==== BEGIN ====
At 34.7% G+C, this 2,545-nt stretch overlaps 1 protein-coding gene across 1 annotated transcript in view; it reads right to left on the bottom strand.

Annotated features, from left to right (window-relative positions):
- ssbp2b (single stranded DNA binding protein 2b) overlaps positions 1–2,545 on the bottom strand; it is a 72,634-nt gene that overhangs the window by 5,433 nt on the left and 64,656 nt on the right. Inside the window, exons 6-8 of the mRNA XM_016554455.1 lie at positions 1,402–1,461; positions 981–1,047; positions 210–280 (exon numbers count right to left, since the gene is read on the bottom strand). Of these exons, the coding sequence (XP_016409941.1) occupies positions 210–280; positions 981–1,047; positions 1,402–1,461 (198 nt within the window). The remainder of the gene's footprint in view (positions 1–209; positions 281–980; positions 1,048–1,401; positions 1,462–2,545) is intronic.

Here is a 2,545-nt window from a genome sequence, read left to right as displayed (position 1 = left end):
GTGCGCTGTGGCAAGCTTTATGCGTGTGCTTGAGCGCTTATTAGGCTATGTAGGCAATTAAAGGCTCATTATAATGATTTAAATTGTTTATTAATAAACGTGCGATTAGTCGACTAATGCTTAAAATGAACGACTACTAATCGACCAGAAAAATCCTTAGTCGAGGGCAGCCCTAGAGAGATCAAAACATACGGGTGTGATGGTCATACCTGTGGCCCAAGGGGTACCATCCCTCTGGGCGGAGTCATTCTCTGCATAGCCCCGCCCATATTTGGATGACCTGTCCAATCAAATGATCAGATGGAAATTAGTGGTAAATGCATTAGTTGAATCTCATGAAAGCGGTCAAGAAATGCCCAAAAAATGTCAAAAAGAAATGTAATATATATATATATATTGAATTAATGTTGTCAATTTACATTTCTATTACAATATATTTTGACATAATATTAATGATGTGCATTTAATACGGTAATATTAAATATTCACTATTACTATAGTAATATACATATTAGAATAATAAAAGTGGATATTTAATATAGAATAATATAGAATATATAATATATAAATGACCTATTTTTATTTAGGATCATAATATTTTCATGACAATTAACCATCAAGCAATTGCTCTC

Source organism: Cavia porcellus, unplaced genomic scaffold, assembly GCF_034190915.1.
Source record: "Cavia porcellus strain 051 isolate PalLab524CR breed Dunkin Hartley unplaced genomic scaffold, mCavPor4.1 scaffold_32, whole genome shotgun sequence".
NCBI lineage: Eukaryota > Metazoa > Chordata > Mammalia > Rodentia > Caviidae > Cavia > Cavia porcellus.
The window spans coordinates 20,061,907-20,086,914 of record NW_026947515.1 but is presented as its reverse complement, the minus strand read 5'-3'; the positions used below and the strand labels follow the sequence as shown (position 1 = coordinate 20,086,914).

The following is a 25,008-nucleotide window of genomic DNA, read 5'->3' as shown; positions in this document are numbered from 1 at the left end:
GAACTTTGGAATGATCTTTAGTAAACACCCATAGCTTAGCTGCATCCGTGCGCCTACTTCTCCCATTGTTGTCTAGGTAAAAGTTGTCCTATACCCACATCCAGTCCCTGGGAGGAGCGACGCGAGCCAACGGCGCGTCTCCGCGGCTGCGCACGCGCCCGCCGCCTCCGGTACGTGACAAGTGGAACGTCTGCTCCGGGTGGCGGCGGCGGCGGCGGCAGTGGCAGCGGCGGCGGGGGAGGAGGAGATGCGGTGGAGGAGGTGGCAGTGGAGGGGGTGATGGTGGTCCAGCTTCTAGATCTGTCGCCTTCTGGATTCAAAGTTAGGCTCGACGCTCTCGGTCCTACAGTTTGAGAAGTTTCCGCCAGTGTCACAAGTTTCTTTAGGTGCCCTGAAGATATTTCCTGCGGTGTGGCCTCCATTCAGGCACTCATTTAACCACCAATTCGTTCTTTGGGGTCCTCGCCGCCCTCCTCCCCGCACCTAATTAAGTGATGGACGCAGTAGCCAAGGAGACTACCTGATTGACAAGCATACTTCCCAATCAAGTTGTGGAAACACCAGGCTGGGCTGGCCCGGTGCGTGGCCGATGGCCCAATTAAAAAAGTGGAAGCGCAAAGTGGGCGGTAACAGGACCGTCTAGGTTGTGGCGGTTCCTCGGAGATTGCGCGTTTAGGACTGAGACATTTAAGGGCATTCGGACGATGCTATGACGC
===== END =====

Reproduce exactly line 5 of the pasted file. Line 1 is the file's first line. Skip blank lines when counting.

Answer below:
GTGCGCTGTGGCAAGCTTTATGCGTGTGCTTGAGCGCTTATTAGGCTATGTAGGCAATTAAAGGCTCATTATAATGATTTAAATTGTTTATTAATAAACGTGCGATTAGTCGACTAATGCTTAAAATGAACGACTACTAATCGACCAGAAAAATCCTTAGTCGAGGGCAGCCCTAGAGAGATCAAAACATACGGGTGTGATGGTCATACCTGTGGCCCAAGGGGTACCATCCCTCTGGGCGGAGTCATTCTCTGCATAGCCCCGCCCATATTTGGATGACCTGTCCAATCAAATGATCAGATGGAAATTAGTGGTAAATGCATTAGTTGAATCTCATGAAAGCGGTCAAGAAATGCCCAAAAAATGTCAAAAAGAAATGTAATATATATATATATATTGAATTAATGTTGTCAATTTACATTTCTATTACAATATATTTTGACATAATATTAATGATGTGCATTTAATACGGTAATATTAAATATTCACTATTACTATAGTAATATACATATTAGAATAATAAAAGTGGATATTTAATATAGAATAATATAGAATATATAATATATAAATGACCTATTTTTATTTAGGATCATAATATTTTCATGACAATTAACCATCAAGCAATTGCTCTC